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Sally T. Hillsman,
In August at the Annual Meeting in Atlanta, the ASA Task Force on Sociology and Global Climate Change held its inaugural working session. Although Task Force members received formal notification of their selection just two weeks prior to the Annual Meeting, nine of the 11 members (plus ASA Council Liaison John Logan) were able to participate physically or via conference call. Further testifying to the high-energy of this new task force, another 23 highly motivated sociologists attended the Task Force meeting. Task Force Chair Riley Dunlap led the meeting and explicitly sought input from all attendees. The enthusiasm in the room was palpable as participants discussed the myriad ways the insights of sociology could be applied to effectively responding to global climate change.
ASA had announced the creation of the task force in March 2010 (Footnotes, p. 1), the members of which were selected from a large pool of stellar nominations. In fact, the selection committee was overwhelmed with so much relevant talent and experience that ASA President Evelyn Nakano Glenn formally approved a task force comprised of a "Steering Committee" of 11 who will meet physically and virtually. In a unique arrangement, the task force will also draw upon the knowledge and experience of approximately 20 additional nominees who will comprise a "Contributors" component but who will not meet face-to-face. When considering the fact that ASA task forces historically average nine members, the structure of the Global Climate Change Task Force speaks to the importance of the topic and the depth of topical knowledge among sociologists. While larger-than-average in size, the task force plans to make its carbon footprint as small as possible by relying on virtual meetings and online collaboration in order to reduce the need for physical meetings.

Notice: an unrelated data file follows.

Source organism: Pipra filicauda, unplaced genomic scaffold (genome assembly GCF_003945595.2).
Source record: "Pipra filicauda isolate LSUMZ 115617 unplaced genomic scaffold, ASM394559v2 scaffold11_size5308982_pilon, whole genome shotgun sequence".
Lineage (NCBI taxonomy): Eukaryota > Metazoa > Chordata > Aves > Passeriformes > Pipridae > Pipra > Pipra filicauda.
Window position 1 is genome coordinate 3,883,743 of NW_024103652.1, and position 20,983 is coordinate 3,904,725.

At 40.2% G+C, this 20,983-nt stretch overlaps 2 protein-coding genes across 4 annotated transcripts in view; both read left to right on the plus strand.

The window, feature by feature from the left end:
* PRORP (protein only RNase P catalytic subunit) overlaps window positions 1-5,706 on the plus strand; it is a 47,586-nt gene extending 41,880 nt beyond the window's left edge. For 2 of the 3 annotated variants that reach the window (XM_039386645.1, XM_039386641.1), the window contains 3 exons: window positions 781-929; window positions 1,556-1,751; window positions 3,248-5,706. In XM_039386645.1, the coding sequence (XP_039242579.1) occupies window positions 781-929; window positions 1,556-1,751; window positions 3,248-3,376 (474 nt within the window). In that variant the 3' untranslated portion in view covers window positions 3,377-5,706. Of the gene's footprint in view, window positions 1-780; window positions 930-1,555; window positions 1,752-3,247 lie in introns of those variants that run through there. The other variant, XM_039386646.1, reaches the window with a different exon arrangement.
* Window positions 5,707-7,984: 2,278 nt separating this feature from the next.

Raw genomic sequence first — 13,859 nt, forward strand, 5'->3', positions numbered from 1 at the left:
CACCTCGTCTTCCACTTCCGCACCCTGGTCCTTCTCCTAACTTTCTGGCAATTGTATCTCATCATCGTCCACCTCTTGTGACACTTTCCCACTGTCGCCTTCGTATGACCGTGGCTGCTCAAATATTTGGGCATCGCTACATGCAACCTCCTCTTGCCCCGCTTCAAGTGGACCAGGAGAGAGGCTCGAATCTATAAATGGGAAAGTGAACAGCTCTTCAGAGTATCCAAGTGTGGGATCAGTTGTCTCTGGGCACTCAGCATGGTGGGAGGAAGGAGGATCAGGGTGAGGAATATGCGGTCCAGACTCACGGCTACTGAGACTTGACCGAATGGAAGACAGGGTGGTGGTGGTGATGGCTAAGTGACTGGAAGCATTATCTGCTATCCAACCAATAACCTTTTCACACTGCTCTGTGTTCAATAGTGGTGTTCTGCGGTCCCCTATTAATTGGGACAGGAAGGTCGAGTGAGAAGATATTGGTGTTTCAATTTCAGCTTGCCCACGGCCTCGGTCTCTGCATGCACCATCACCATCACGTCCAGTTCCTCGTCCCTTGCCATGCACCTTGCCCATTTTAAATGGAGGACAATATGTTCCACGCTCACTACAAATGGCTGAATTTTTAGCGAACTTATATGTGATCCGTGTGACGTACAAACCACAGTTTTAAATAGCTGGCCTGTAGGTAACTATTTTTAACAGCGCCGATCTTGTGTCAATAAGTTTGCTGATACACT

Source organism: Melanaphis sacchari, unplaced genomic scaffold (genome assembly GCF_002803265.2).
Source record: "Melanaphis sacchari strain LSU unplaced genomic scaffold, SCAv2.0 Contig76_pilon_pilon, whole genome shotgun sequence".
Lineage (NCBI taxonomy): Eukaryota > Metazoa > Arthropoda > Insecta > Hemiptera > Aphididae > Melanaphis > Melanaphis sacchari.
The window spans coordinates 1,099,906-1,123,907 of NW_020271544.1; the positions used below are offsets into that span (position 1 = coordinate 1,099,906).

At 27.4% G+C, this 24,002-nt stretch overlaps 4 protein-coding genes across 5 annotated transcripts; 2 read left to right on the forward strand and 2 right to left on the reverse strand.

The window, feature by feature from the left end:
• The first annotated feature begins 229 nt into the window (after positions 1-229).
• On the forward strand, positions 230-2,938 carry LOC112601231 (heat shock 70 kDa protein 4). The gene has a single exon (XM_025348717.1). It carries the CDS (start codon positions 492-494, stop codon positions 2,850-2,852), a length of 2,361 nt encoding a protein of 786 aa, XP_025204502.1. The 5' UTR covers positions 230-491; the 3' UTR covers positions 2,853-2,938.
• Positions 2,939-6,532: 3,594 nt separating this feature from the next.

In the July/August Footnotes (p. 3), readers learned of a new series of five climate change reports (see americasclimatechoices.org) commissioned by the National Academy of Sciences and produced by the National Research Council (NRC). Although the only sociologist on the National Academy of Science committee, Michigan State University professor Thomas Dietz has provided significant leadership and influence. He acted as the Vice Chair of the panel tasked with writing one of the five reports, titled "Advancing the Science of Climate Change," and he was responsible for briefing White House science advisor John P. Holdren on the report and its implications.